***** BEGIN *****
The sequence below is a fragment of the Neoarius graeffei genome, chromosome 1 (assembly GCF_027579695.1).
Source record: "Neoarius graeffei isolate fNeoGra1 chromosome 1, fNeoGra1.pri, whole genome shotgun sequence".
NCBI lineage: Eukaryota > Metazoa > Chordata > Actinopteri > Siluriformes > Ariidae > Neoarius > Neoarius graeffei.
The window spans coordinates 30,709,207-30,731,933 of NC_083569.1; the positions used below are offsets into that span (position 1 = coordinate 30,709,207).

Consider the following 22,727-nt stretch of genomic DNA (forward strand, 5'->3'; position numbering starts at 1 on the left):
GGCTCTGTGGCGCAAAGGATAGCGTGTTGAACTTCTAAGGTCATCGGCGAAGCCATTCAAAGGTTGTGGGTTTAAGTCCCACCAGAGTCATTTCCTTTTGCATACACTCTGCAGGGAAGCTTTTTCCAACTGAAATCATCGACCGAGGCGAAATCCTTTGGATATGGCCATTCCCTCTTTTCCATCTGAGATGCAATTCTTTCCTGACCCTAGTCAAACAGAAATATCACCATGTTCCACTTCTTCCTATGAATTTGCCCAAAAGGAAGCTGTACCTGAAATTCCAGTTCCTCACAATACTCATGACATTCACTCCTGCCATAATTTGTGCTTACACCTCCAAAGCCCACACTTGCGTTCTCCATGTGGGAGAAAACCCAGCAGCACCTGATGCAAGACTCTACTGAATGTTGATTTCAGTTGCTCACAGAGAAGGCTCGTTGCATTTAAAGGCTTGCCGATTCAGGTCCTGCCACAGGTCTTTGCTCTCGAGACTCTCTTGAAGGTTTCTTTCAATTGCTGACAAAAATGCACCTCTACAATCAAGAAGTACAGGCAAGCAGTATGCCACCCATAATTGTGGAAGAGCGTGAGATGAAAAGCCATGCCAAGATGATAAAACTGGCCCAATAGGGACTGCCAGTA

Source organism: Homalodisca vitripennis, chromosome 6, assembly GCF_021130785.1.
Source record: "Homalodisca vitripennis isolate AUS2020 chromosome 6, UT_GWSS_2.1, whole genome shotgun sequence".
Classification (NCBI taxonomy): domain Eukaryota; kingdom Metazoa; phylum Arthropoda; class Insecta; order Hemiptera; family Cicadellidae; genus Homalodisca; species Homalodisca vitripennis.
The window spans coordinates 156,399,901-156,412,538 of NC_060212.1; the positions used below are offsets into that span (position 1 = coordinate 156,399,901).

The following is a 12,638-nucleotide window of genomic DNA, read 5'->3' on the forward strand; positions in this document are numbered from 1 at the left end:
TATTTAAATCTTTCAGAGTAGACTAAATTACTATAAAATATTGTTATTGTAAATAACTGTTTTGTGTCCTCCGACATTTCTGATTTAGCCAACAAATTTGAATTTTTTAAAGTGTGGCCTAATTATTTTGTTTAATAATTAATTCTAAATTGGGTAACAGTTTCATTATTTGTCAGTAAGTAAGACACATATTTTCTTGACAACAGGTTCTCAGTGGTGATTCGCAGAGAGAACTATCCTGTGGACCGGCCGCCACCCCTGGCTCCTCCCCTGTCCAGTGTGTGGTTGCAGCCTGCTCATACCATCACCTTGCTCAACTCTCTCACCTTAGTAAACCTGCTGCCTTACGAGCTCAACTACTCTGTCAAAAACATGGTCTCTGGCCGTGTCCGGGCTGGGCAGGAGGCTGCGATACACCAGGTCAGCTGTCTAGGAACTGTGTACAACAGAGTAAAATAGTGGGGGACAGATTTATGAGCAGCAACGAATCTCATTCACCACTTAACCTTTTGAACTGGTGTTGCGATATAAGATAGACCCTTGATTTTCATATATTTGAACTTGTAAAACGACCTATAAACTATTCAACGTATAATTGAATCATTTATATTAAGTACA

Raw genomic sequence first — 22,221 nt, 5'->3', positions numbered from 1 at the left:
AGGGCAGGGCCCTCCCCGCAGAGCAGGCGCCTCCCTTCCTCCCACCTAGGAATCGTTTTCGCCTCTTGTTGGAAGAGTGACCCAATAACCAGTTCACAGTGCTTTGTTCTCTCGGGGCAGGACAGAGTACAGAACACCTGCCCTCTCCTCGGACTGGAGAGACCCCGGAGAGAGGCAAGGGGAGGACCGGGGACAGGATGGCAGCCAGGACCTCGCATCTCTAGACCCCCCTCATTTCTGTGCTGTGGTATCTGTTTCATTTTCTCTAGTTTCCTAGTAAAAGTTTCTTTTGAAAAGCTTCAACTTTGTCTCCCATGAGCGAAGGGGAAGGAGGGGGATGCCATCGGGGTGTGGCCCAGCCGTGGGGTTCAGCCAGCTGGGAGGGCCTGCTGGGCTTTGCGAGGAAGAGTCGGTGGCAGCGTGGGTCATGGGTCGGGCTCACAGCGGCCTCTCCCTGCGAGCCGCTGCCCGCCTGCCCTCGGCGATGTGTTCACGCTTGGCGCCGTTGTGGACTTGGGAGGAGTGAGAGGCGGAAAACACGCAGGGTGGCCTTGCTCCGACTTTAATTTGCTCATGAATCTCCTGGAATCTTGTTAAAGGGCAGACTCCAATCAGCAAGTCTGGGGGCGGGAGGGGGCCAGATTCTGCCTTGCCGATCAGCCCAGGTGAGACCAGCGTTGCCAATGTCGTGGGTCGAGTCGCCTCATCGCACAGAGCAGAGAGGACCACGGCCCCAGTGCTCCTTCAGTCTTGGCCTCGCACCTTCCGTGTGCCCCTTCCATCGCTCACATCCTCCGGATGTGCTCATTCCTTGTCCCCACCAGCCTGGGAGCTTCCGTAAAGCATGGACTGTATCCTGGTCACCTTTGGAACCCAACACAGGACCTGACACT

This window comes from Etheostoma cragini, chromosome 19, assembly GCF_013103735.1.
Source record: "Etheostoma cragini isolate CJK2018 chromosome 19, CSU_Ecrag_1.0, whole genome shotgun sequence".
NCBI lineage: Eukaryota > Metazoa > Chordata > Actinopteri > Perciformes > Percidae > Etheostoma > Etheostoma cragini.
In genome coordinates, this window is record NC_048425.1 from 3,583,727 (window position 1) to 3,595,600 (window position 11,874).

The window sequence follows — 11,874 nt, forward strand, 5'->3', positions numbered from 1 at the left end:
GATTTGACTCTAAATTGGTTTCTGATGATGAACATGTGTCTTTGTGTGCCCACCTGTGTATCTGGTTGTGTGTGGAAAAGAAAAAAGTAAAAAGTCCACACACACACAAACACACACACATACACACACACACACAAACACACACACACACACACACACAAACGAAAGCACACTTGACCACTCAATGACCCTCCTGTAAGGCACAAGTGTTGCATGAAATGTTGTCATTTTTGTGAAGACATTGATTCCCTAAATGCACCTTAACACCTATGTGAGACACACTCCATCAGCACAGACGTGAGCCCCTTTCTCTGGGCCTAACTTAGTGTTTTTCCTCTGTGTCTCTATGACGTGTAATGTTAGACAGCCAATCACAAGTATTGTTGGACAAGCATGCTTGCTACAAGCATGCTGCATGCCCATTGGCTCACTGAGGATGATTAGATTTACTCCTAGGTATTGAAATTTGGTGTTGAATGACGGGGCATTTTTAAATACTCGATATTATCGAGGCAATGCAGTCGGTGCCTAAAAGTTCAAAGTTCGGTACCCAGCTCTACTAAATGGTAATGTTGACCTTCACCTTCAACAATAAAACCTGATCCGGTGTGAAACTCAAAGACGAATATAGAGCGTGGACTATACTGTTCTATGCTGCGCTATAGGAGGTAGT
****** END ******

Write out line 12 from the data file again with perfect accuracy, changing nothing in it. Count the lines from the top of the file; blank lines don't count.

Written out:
TATTTAAATCTTTCAGAGTAGACTAAATTACTATAAAATATTGTTATTGTAAATAACTGTTTTGTGTCCTCCGACATTTCTGATTTAGCCAACAAATTTGAATTTTTTAAAGTGTGGCCTAATTATTTTGTTTAATAATTAATTCTAAATTGGGTAACAGTTTCATTATTTGTCAGTAAGTAAGACACATATTTTCTTGACAACAGGTTCTCAGTGGTGATTCGCAGAGAGAACTATCCTGTGGACCGGCCGCCACCCCTGGCTCCTCCCCTGTCCAGTGTGTGGTTGCAGCCTGCTCATACCATCACCTTGCTCAACTCTCTCACCTTAGTAAACCTGCTGCCTTACGAGCTCAACTACTCTGTCAAAAACATGGTCTCTGGCCGTGTCCGGGCTGGGCAGGAGGCTGCGATACACCAGGTCAGCTGTCTAGGAACTGTGTACAACAGAGTAAAATAGTGGGGGACAGATTTATGAGCAGCAACGAATCTCATTCACCACTTAACCTTTTGAACTGGTGTTGCGATATAAGATAGACCCTTGATTTTCATATATTTGAACTTGTAAAACGACCTATAAACTATTCAACGTATAATTGAATCATTTATATTAAGTACA